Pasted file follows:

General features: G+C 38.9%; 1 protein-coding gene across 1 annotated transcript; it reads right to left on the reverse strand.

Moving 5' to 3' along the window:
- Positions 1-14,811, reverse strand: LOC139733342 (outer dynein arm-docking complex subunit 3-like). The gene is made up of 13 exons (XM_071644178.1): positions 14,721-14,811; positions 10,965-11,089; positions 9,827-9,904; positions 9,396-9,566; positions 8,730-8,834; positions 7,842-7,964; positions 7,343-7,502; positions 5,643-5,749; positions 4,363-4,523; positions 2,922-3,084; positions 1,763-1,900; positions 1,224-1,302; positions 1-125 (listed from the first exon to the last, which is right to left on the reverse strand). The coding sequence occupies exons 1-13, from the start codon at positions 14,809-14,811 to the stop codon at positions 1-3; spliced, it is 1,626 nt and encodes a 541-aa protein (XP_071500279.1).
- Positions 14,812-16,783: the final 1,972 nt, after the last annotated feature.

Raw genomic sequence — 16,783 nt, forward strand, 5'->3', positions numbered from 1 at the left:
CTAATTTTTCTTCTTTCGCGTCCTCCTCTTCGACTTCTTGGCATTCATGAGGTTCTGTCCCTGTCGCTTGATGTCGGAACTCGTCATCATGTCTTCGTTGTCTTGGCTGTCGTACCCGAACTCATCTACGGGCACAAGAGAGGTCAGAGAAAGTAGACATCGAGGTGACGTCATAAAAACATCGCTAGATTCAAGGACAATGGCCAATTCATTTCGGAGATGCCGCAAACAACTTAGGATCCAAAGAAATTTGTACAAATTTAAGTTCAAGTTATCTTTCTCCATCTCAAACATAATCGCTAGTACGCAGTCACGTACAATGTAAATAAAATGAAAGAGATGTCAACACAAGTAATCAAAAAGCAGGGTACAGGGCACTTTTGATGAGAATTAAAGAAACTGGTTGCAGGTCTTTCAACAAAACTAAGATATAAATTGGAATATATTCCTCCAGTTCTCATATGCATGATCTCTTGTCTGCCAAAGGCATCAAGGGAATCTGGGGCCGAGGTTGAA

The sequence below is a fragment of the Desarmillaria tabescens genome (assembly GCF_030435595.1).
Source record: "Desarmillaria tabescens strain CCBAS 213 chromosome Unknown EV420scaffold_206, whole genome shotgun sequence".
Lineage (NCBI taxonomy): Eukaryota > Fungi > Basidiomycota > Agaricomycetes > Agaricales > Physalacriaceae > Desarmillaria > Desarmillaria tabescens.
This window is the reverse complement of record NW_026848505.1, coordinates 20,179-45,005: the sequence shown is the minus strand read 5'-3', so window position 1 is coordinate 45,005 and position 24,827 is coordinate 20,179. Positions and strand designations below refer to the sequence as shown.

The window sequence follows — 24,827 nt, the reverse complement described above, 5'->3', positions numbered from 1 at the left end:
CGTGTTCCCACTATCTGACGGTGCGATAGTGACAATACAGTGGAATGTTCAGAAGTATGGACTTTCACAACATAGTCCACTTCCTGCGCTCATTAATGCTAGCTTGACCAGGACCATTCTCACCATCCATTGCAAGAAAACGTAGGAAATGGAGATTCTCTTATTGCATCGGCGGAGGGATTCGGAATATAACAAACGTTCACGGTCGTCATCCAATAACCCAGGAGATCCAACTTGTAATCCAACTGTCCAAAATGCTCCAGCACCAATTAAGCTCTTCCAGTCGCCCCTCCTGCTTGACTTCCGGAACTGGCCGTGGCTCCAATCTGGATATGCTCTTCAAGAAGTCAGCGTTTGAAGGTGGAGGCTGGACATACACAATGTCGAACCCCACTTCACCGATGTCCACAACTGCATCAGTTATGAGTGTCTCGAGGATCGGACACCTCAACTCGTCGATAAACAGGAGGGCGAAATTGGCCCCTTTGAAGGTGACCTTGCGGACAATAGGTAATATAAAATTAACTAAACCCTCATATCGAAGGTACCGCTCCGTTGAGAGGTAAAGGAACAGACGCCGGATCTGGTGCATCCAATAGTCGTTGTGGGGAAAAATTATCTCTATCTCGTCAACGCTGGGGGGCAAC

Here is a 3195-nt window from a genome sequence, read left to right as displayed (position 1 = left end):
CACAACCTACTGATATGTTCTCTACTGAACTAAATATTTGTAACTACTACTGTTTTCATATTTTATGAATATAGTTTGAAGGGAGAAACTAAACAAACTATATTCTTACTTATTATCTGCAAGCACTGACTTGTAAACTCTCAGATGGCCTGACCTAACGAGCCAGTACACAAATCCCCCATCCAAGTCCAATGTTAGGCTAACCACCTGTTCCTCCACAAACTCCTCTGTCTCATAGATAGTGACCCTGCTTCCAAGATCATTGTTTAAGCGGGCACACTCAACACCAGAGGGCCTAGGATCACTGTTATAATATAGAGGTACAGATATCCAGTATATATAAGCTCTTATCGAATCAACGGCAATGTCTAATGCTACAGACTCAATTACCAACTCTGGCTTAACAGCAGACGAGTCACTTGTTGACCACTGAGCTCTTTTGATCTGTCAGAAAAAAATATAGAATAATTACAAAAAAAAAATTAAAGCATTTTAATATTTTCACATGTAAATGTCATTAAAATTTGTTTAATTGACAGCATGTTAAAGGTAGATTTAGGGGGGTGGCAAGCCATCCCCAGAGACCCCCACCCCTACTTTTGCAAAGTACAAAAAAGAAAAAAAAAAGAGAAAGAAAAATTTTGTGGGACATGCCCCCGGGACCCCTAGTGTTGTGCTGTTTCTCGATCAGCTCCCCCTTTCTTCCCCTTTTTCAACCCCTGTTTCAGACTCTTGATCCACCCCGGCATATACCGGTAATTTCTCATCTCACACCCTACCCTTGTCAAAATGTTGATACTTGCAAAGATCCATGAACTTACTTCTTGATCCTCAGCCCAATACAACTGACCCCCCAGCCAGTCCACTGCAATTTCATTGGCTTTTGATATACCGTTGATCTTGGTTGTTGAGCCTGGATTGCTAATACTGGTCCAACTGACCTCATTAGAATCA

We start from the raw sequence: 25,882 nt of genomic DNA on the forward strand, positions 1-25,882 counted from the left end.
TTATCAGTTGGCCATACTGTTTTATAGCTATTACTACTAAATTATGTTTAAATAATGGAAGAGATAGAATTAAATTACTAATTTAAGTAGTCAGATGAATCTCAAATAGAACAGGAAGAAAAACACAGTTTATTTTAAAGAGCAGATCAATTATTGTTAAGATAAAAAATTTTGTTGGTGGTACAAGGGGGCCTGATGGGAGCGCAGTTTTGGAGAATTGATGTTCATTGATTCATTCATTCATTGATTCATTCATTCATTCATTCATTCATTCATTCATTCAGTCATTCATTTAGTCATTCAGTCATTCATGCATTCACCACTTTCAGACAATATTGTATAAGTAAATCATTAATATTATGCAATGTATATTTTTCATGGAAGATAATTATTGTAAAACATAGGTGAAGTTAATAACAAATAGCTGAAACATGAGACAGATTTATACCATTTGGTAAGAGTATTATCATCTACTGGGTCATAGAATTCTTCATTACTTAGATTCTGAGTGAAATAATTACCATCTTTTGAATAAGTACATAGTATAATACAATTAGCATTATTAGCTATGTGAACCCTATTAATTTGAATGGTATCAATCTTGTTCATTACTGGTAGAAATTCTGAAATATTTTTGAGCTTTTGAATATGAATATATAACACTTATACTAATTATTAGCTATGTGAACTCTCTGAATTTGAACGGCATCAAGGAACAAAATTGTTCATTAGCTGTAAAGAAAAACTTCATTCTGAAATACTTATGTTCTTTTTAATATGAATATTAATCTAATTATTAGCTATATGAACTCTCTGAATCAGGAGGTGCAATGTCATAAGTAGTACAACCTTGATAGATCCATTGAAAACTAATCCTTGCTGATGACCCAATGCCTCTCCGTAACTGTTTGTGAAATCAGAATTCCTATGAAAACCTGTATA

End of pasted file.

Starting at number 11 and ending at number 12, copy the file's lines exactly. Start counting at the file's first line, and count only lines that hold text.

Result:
The window sequence follows — 24,827 nt, the reverse complement described above, 5'->3', positions numbered from 1 at the left end:
CGTGTTCCCACTATCTGACGGTGCGATAGTGACAATACAGTGGAATGTTCAGAAGTATGGACTTTCACAACATAGTCCACTTCCTGCGCTCATTAATGCTAGCTTGACCAGGACCATTCTCACCATCCATTGCAAGAAAACGTAGGAAATGGAGATTCTCTTATTGCATCGGCGGAGGGATTCGGAATATAACAAACGTTCACGGTCGTCATCCAATAACCCAGGAGATCCAACTTGTAATCCAACTGTCCAAAATGCTCCAGCACCAATTAAGCTCTTCCAGTCGCCCCTCCTGCTTGACTTCCGGAACTGGCCGTGGCTCCAATCTGGATATGCTCTTCAAGAAGTCAGCGTTTGAAGGTGGAGGCTGGACATACACAATGTCGAACCCCACTTCACCGATGTCCACAACTGCATCAGTTATGAGTGTCTCGAGGATCGGACACCTCAACTCGTCGATAAACAGGAGGGCGAAATTGGCCCCTTTGAAGGTGACCTTGCGGACAATAGGTAATATAAAATTAACTAAACCCTCATATCGAAGGTACCGCTCCGTTGAGAGGTAAAGGAACAGACGCCGGATCTGGTGCATCCAATAGTCGTTGTGGGGAAAAATTATCTCTATCTCGTCAACGCTGGGGGGCAAC